The lightning flashed across the western plains sky with boom rolling into Denver . But rain never game. It was all flash, no substance. Microsoft’s Worldwide Partner Conference in Denver this week has been a lot like the storms—all flash. Oh, there are thousands of people here. But this is a show that has never gained focus.

The major indicator of trouble is the exhibit hall. “Did you see how small the exhibit space is?” asked someone from giant reseller Tectura.

The signs were there before the show. Smaller software vendors who serve the accounting space were saying they weren’t exhibiting because they spend all day talking to people who don’t know what they do.

Sales tax vendor Avalara, with its employees’ bright orange shirts, wasn’t exhibiting, although its representatives were walking the show floor. The CCH booth was probably half the size of the one it had disguise the shrinkage.

Accounting software vendors who also peddle their own software products were largely absent from the exhibit hall. “Convergence is the place to be,” said one Inner Circle VAR, who once exhibited here. “Have you run into anybody from the United States ?” asked exhibitor.

Resellers who handle the Microsoft Business Solutions Dynamics line have adapted a survival strategy for attending. One VAR said he sent six people to Convergence, he was the only representative of his firm in Denver . Others had scheduled staff similarly for WPC.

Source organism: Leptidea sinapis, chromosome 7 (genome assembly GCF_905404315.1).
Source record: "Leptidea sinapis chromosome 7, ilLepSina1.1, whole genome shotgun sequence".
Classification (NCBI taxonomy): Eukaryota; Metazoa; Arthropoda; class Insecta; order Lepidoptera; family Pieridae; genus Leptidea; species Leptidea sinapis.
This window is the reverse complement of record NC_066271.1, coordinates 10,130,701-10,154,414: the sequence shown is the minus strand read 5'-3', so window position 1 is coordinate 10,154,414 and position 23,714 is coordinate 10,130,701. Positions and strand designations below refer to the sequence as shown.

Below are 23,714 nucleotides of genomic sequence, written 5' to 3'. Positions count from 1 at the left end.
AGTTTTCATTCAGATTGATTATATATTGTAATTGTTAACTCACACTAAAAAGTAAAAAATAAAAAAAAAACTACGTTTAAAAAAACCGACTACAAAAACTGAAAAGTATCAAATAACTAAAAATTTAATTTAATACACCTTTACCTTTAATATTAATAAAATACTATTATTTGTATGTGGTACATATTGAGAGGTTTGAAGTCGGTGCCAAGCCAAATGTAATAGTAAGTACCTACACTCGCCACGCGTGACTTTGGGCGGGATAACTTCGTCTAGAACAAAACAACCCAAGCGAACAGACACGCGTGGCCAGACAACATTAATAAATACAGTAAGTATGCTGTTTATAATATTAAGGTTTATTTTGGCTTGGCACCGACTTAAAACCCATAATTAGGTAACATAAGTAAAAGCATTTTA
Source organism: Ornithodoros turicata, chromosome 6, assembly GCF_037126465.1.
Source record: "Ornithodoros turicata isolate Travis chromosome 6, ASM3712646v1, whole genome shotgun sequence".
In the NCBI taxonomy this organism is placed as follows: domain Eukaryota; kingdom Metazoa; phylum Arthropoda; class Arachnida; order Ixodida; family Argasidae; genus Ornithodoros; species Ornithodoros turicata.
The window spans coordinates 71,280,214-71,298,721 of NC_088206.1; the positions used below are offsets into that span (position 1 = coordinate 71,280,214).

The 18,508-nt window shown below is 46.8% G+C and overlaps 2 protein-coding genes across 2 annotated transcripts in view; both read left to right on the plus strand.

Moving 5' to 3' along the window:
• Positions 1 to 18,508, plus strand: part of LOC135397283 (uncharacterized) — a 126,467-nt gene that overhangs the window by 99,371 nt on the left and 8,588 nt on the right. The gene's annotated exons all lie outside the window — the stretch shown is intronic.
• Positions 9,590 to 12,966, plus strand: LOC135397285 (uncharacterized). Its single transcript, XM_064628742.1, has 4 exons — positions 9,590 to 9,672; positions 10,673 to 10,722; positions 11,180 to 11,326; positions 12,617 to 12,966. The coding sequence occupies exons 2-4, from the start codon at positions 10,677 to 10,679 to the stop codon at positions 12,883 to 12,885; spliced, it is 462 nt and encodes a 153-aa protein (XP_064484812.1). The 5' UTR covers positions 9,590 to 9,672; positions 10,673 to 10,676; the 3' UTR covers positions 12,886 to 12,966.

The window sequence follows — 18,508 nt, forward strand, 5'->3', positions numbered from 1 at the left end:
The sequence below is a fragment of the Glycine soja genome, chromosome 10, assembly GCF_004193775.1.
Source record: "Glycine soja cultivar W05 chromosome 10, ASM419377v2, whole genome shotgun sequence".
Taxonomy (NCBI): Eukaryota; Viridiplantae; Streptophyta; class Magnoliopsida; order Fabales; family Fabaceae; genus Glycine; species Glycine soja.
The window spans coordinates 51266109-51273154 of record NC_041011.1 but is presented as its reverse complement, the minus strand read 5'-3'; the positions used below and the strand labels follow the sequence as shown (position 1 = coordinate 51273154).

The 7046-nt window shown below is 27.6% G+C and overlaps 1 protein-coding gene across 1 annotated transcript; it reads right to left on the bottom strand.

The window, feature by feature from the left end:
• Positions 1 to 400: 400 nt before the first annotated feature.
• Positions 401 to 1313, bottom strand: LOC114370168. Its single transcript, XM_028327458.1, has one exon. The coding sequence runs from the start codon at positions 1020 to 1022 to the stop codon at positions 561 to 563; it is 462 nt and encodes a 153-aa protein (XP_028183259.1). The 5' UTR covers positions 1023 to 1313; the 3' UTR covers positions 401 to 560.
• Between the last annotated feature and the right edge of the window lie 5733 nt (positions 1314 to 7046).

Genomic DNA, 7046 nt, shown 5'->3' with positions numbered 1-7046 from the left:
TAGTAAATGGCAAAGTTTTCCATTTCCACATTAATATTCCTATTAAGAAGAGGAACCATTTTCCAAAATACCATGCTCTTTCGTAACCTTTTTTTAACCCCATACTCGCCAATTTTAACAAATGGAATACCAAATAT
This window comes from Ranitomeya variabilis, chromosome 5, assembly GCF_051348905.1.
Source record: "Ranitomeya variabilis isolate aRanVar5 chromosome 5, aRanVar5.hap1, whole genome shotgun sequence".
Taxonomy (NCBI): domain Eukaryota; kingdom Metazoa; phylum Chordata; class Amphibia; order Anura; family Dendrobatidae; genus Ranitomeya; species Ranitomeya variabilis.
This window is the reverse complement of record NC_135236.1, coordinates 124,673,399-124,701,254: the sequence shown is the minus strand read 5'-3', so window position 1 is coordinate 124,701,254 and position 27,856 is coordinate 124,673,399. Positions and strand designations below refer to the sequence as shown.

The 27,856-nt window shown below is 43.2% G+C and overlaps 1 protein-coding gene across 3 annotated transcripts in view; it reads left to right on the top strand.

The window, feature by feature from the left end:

And the attendance at the President’s Club Reception, where MBS awards are handed out, was noticeable smaller than in the past when VARs donned tuxedos to have their picture taken with Doug Burgum, who is exiting the company this year.

The pre-event, a day for MBS resellers, got better reviews. But many skipped events on Tuesday. “Where are all the VARs?” I asked one top dealer. “They went golfing,” he commented.

Who could blame them? Each day started with four hours of keynotes from Microsoft executives. Transcriptions showed many were sparse on details. Or the talks moved so fast, there was little to be learned.

The show floor was mismanaged. There was an hour break between the breakout sessions and the Wednesday night reception. Starbucks was more crowded. Booth workers were talking to each other, except for the Microsoft booths, which were busy.

“We’re financing their exhibits,” said one exhibitor. Well, it was supposed to rain just before this story was posted. But nothing has happened yet. and there's another day of the show to go..

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